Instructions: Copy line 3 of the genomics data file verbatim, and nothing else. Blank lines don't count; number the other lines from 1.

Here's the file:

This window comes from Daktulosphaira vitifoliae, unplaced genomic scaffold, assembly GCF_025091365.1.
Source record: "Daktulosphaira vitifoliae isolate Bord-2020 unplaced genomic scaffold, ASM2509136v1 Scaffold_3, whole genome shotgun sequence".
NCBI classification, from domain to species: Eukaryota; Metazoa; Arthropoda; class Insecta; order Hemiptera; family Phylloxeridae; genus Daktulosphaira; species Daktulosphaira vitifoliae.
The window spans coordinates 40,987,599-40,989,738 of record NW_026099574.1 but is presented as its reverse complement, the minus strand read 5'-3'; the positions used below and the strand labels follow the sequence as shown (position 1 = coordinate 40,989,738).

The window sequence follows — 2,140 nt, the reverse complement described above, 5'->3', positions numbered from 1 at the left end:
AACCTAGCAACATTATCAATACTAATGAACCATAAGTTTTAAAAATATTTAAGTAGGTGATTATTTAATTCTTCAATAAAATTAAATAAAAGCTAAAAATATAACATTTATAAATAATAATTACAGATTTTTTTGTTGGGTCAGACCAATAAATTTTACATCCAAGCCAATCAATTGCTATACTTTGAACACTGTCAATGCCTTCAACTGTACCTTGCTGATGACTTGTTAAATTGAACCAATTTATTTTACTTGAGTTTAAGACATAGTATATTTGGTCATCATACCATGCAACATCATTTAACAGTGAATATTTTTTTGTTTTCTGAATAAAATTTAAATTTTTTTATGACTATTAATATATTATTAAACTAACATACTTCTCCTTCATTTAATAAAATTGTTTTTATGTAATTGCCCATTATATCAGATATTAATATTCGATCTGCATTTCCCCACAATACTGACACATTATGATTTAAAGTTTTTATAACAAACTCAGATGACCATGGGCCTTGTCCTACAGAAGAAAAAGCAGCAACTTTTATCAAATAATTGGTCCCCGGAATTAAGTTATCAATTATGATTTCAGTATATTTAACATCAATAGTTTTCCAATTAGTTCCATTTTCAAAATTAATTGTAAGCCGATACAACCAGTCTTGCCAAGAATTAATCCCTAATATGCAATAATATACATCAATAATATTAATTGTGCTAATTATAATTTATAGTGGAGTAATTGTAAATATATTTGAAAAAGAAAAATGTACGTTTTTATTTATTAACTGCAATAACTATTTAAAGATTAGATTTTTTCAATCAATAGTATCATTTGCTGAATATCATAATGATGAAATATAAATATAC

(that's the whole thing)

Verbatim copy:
NCBI classification, from domain to species: Eukaryota; Metazoa; Arthropoda; class Insecta; order Hemiptera; family Phylloxeridae; genus Daktulosphaira; species Daktulosphaira vitifoliae.